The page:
Mink studies may be the first to show COVID transmission from animals to humans

Basel, Switzerland – A new study provides compelling evidence that coronovirus spreads between humans and animals. Researchers studying 16 mink farms in the Netherlands say that SARS-CoV-2, the virus that causes COVID-19, was not only transmitted from human to mink, but vice versa.

Nearly nine months into this epidemic, the scientific community is still uncertain about the exact origin of SARS-CoV-2. Some are called bats, others pangolins. However, this is to be sure whether many animals can in fact contract the novel coronavirus. It has been proven among primates, dogs, cats, bats, hamsters, rabbits, lions, tigers and – more recently – minks.

What makes this study so unique? The authors claim that it is the first to feature a proven animal-to-human SARS-CoV-2 broadcast.

‘Strong proof’ of farm workers contracting COVID from sink

The research was done by a group of Dutch animal scientists. For each of the 16 farms studied, scientists performed a comprehensive analysis of mink, both on or on each farm. Researchers use whole genome sequencing for this process, which helps in locating sources of transmission.

Across all 16 farms, a total of 720,000 animals were included in the study. Meanwhile, 97 humans were also tested. In that group, 66 humans (67%) showed evidence of a COVID infection.

“Due to the longitudinal use of the first 4 farms, we have strong evidence that at least two people in those farms were infected with mink. Unfortunately, based on our research, we cannot provide definitive conclusions on the direction of most infections, so we do not know the total number of people who were infected with mink, “the study reads.” We conclude that The virus was initially brought from humans and has evolved on mink farms, most likely reflecting the widespread prevalence among minks in the first SARS-CoV-2 mink farms, several weeks before detection. ”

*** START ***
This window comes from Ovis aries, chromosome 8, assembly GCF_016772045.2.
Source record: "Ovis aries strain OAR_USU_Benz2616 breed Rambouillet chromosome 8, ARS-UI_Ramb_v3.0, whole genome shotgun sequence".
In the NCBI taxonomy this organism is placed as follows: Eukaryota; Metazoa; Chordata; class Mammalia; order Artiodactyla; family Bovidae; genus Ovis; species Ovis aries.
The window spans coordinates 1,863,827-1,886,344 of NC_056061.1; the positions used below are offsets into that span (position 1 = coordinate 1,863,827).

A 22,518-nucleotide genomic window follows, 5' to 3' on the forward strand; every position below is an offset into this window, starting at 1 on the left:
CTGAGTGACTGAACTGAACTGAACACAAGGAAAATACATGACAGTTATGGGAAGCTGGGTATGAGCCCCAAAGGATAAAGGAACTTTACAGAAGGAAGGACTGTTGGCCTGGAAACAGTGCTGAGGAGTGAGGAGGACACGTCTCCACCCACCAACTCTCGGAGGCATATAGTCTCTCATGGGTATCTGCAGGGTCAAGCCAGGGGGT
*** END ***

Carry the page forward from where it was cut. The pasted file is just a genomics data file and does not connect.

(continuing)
‘First proven zoonotic transmission of SARS-CoV-2 to humans’

Genetic analysis of SARS-CoV-2 samples taken from infected farm workers was similar to samples taken from mink. However, other samples taken from “unrelated SARS-CoV-2 patients living around fields” were not identical. This strongly suggests that people working directly with mink contract coronaviruses from those animals.

“The genetic sequence from each of the infected mink farms fell into one of five distinct groups, showing transmission between different mink farms” the researchers wrote.

“Additional research will be required to determine the routes of transmission. We conclude that at least some of these workers are likely to be directly infected with infected mink and thus describe the first proven zoonotic transmission of SARS-COV-2 to humans. Close cooperation between human and animal health departments is essential for early detection and control of SARS-COV-2 infections, ”the study concludes.

This research is set to be presented at the ESCMID Conference on Coronavirus Disease.